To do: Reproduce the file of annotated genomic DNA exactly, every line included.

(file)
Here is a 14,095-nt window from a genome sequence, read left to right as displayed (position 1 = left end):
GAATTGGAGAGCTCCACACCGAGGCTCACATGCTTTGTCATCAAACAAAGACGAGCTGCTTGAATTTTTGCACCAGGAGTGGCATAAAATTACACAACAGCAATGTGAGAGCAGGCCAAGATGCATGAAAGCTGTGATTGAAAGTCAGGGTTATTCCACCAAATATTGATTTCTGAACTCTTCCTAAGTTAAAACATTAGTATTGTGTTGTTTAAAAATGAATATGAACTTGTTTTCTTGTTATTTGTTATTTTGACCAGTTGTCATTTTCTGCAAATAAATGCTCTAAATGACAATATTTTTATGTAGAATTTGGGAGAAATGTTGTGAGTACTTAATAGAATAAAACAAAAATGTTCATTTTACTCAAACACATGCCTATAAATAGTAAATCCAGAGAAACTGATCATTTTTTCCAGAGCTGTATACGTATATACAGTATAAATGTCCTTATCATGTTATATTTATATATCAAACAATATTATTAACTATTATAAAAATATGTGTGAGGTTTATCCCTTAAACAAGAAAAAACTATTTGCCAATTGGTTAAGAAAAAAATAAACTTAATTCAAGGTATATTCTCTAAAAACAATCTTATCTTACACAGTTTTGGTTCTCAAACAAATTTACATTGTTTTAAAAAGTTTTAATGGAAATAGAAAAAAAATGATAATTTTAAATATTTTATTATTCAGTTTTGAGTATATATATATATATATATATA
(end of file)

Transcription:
Here is a 14,095-nt window from a genome sequence, read left to right as displayed (position 1 = left end):
GAATTGGAGAGCTCCACACCGAGGCTCACATGCTTTGTCATCAAACAAAGACGAGCTGCTTGAATTTTTGCACCAGGAGTGGCATAAAATTACACAACAGCAATGTGAGAGCAGGCCAAGATGCATGAAAGCTGTGATTGAAAGTCAGGGTTATTCCACCAAATATTGATTTCTGAACTCTTCCTAAGTTAAAACATTAGTATTGTGTTGTTTAAAAATGAATATGAACTTGTTTTCTTGTTATTTGTTATTTTGACCAGTTGTCATTTTCTGCAAATAAATGCTCTAAATGACAATATTTTTATGTAGAATTTGGGAGAAATGTTGTGAGTACTTAATAGAATAAAACAAAAATGTTCATTTTACTCAAACACATGCCTATAAATAGTAAATCCAGAGAAACTGATCATTTTTTCCAGAGCTGTATACGTATATACAGTATAAATGTCCTTATCATGTTATATTTATATATCAAACAATATTATTAACTATTATAAAAATATGTGTGAGGTTTATCCCTTAAACAAGAAAAAACTATTTGCCAATTGGTTAAGAAAAAAATAAACTTAATTCAAGGTATATTCTCTAAAAACAATCTTATCTTACACAGTTTTGGTTCTCAAACAAATTTACATTGTTTTAAAAAGTTTTAATGGAAATAGAAAAAAAATGATAATTTTAAATATTTTATTATTCAGTTTTGAGTATATATATATATATATATATA